Monday, April 9, 2012

Haggadah and Zionism (and Rav Kasher)

Pesach is the "Zionist" holiday par excellence. Not just as events originally unfolded in ancient times, but also as refracted through a twentieth-century lens by modern Zionist re-interpreters. In the early decades of the twentieth century it was not uncommon to find "Hatikva" appended at the conclusion of printed Haggadot and the great popular Haggadah artists of mid-century (e.g., Szyk and Forst) blended ancient and contemporary themes into a continuum of imagery.
Even Rav Kasher was swept up in this euphoria of Haggadah Zionism. Many are familiar with his encyclopedic Haggadah Shelemah (1967), but his earlier Eretz Yisrael Haggadah (1950) has fallen by the wayside. It happens to be one of my favorites for various reasons,* one of which includes its Zionist pathos. For Rav Kasher, Pesach was about yestzi'as mitzrayim (exodus), but also contemporary shoah (Holocaust) and tekumah (national renaissance). He even promoted the idea that the era was ripe for the adoption of a fifth cup of wine as part of the standard Haggadah ritual. Rabbinic literature long knew of a fifth cup, reflecting a fifth language of redemption--ve-heveisi ("and I will bring"). Living in the very midst of post-1948 kibbutz galuyos (ingathering of the exiles), what better way could there be to recognize the aschalta di-geula (flowering of the redemption) than by drinking a fifth cup of wine with a separate beracha in order to commemorate ve-heveisi!**
Well here we are more than half a century later. For most of us the Haggadah is once again nothing more than a document of ancient history. We mumble through hashta avdei le-shanah ha-ba'ah benei chorin ("this year we are slaves, next year we will be free people") and sing le-shana ha-ba'a be-yerushalayim ("next year in Jerusalem") without really thinking about it. Personally, I have barely been able to get myself to sing the latter for the last few years. Has it really become a matter of ilu nasan lanu es artzos ha-beris li-peletah ve-lo hevi'anu le-medinas yisrael--dayenu!?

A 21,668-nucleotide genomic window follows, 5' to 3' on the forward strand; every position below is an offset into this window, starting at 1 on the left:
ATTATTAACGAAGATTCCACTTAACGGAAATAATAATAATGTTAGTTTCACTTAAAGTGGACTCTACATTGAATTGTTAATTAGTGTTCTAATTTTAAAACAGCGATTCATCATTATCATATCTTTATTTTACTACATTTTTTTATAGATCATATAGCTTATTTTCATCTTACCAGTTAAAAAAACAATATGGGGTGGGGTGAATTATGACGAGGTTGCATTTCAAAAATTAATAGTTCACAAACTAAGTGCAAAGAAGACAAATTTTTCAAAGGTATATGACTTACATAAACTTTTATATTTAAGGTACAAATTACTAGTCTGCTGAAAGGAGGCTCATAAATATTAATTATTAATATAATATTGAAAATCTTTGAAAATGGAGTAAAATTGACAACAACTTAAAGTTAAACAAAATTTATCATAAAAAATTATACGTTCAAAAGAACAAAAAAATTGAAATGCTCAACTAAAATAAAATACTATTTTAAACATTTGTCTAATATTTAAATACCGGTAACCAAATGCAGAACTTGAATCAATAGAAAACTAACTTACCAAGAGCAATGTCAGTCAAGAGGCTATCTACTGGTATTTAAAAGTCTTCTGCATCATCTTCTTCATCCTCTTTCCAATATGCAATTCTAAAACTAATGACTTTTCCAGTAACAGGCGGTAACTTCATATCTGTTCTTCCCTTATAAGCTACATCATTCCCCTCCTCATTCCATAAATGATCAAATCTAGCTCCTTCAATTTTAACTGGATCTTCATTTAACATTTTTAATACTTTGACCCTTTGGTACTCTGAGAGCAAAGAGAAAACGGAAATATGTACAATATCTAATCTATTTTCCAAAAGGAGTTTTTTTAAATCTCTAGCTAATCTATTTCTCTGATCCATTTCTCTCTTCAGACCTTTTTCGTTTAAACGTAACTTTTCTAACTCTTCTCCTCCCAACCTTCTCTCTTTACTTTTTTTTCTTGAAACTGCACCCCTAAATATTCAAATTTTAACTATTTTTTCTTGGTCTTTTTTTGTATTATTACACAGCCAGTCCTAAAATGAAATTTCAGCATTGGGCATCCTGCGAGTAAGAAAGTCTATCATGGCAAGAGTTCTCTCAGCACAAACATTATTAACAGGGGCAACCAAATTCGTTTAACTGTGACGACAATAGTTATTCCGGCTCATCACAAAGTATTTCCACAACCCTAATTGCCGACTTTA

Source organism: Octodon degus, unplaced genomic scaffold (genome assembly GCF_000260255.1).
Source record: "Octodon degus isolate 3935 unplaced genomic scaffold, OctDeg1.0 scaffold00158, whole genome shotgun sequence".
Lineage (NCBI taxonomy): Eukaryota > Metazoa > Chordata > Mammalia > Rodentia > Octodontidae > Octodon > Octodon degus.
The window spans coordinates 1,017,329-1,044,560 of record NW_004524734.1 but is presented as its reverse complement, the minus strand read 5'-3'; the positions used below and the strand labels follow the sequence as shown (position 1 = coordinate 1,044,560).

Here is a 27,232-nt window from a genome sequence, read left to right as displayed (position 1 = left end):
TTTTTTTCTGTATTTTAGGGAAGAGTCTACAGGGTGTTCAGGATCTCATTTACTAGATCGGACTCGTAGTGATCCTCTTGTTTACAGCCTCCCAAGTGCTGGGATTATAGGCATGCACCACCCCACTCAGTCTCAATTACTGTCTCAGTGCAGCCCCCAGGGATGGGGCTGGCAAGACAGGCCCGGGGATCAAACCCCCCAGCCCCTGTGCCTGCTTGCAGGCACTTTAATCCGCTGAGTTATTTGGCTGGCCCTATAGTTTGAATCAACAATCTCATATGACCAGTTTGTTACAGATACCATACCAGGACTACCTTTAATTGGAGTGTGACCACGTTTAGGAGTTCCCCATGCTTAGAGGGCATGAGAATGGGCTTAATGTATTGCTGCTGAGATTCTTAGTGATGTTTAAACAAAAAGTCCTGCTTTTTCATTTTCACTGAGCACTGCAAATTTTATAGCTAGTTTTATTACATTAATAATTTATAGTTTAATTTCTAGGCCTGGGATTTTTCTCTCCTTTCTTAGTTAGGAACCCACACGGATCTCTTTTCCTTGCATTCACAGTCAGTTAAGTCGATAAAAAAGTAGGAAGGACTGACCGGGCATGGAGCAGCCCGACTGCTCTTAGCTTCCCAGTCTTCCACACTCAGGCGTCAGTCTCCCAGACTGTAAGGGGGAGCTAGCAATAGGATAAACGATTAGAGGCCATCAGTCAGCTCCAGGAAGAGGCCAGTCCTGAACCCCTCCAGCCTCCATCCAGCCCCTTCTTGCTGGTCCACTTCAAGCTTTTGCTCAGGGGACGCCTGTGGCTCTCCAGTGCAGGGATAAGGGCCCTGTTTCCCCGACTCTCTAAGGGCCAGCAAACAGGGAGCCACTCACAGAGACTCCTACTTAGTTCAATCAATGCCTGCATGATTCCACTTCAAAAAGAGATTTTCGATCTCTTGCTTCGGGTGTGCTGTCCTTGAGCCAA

* It is printed on heavy stock paper; includes a simple and accessible commentary; contains an appendix with realia, etc.; and is adorned with a wonderful bifolio steel engraved illustration. The Hebrew-only edition contains additional material in the appendix. Whereas Haggadah Shelema is an academic-type publication appropriate for scholars engaged in research and laypeople preparing for the seder, the Eretz Yisrael Haggadah is a great table-side haggadah. (Later editions were printed on poorer paper and reproduced the bifolio engraving in a less-than-pleasing manner.)
** Rav Kasher's Haggadah Shelemah contains an expanded essay on the Fifth Cup, but in this work he retreated somewhat from his initial support for instituting the practice. The instructions in the haggadah text itself don't refer to it and in the appended essay he seems to argue that it is a good idea to drink a fifth cup but not to recite a beracha (one should have the fifth cup in mind when reciting the beracha over the fourth cup). The essay makes no mention of the modern post-1948 ve-heveisi and in general the edition is devoid of any Zionist character. One should, however, be cautious in attributing this apparent volte face to him having experienced a change of the heart with regard to modern Israel. Indeed, after the Yom Kippur War Rav Kasher published a tract to refute claims that the 1973 war proves that the Zionist endeavor lacks Divine approbation.

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